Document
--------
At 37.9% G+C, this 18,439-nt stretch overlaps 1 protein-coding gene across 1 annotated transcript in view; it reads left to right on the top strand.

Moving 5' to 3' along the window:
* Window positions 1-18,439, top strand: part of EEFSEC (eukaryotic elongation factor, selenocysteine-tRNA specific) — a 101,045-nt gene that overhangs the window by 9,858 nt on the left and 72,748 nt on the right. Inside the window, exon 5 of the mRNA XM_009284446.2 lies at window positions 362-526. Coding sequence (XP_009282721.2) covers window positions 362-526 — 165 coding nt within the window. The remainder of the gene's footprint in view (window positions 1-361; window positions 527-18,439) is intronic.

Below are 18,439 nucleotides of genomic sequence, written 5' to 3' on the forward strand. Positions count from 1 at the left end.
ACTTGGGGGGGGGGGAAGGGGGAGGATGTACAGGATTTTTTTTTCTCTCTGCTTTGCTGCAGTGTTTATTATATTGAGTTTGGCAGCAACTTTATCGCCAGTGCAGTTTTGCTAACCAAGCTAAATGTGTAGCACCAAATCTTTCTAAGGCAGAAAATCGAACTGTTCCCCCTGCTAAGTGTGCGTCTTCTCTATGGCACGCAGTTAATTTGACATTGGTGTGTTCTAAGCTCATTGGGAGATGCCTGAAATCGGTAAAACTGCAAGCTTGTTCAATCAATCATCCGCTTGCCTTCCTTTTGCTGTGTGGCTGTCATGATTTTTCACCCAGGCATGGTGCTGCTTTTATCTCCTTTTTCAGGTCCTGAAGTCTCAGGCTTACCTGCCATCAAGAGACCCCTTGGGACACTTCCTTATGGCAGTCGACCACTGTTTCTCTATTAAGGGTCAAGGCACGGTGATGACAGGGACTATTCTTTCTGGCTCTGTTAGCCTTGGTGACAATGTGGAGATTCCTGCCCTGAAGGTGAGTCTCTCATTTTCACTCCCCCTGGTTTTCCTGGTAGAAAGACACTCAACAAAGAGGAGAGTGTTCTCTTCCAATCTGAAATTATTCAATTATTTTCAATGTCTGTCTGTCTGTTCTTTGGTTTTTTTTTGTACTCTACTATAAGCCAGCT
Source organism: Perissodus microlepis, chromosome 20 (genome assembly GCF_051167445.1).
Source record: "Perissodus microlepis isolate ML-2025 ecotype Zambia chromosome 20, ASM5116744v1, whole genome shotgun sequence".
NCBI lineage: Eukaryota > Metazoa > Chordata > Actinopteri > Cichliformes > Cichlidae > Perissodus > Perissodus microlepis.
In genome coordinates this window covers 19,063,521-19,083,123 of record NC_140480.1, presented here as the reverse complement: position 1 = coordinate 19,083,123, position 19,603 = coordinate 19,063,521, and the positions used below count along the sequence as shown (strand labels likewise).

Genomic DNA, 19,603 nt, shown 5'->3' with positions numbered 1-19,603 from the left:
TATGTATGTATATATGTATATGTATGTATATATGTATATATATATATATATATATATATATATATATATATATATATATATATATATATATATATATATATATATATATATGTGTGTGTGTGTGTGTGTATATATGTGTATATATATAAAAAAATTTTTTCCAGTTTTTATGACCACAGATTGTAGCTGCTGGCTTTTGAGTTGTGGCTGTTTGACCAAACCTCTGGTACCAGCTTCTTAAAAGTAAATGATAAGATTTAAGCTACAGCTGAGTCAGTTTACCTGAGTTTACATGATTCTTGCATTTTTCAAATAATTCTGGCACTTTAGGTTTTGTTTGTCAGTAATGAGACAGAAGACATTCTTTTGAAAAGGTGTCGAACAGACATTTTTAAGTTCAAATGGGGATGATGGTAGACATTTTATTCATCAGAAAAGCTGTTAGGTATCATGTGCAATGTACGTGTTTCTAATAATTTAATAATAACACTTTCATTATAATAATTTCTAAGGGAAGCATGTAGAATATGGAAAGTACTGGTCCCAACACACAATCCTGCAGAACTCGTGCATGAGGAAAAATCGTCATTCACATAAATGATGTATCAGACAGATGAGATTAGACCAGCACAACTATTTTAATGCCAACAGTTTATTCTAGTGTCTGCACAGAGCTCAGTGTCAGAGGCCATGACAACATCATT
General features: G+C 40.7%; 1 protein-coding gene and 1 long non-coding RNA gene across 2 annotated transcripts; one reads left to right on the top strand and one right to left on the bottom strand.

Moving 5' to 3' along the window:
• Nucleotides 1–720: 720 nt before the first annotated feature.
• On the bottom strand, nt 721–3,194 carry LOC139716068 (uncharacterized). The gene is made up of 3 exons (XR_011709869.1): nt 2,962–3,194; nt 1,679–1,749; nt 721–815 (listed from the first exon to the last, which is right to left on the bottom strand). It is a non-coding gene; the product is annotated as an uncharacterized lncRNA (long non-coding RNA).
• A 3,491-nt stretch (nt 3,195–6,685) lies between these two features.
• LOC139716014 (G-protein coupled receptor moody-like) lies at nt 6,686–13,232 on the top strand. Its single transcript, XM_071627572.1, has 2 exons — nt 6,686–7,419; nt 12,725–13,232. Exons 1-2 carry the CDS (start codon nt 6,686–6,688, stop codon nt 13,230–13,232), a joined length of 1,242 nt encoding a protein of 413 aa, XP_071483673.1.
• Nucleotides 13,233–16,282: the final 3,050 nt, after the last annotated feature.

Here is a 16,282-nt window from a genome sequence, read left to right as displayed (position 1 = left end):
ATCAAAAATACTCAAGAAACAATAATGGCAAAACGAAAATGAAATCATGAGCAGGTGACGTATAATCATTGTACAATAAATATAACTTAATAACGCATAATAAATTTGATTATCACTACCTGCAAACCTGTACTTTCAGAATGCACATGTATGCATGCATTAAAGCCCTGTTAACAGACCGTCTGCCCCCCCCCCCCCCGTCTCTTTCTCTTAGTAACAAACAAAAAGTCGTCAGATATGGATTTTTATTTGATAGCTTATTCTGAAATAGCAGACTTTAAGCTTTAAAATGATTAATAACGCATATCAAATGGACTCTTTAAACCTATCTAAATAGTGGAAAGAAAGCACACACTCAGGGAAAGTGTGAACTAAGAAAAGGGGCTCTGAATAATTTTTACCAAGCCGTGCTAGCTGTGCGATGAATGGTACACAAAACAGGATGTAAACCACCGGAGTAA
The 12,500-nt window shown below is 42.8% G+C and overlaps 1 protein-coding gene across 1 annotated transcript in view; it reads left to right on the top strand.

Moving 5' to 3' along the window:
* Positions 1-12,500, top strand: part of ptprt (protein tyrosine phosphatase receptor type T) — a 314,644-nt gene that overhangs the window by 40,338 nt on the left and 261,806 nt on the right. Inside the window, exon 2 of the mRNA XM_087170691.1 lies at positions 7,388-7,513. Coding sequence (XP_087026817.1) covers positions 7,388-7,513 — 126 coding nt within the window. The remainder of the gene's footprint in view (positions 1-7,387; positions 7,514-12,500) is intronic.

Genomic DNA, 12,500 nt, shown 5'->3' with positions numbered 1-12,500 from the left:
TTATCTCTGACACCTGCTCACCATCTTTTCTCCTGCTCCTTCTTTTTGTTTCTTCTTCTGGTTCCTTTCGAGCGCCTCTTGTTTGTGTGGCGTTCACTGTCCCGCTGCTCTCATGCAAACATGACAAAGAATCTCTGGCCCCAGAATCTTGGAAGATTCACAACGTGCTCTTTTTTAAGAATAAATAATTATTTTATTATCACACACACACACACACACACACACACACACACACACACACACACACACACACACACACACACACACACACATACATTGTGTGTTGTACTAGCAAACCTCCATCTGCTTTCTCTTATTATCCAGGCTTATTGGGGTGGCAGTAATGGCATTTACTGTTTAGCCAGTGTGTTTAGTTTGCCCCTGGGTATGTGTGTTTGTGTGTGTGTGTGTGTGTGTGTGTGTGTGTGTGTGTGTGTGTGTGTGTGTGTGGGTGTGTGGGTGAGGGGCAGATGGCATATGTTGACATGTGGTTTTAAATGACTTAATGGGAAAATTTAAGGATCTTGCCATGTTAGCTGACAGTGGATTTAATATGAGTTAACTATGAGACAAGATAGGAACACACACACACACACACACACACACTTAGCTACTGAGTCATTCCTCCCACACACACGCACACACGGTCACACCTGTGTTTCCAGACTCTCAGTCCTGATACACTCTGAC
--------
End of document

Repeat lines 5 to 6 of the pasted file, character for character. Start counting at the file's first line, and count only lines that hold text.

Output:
ACTTGGGGGGGGGGGAAGGGGGAGGATGTACAGGATTTTTTTTTCTCTCTGCTTTGCTGCAGTGTTTATTATATTGAGTTTGGCAGCAACTTTATCGCCAGTGCAGTTTTGCTAACCAAGCTAAATGTGTAGCACCAAATCTTTCTAAGGCAGAAAATCGAACTGTTCCCCCTGCTAAGTGTGCGTCTTCTCTATGGCACGCAGTTAATTTGACATTGGTGTGTTCTAAGCTCATTGGGAGATGCCTGAAATCGGTAAAACTGCAAGCTTGTTCAATCAATCATCCGCTTGCCTTCCTTTTGCTGTGTGGCTGTCATGATTTTTCACCCAGGCATGGTGCTGCTTTTATCTCCTTTTTCAGGTCCTGAAGTCTCAGGCTTACCTGCCATCAAGAGACCCCTTGGGACACTTCCTTATGGCAGTCGACCACTGTTTCTCTATTAAGGGTCAAGGCACGGTGATGACAGGGACTATTCTTTCTGGCTCTGTTAGCCTTGGTGACAATGTGGAGATTCCTGCCCTGAAGGTGAGTCTCTCATTTTCACTCCCCCTGGTTTTCCTGGTAGAAAGACACTCAACAAAGAGGAGAGTGTTCTCTTCCAATCTGAAATTATTCAATTATTTTCAATGTCTGTCTGTCTGTTCTTTGGTTTTTTTTTGTACTCTACTATAAGCCAGCT
Source organism: Perissodus microlepis, chromosome 20 (genome assembly GCF_051167445.1).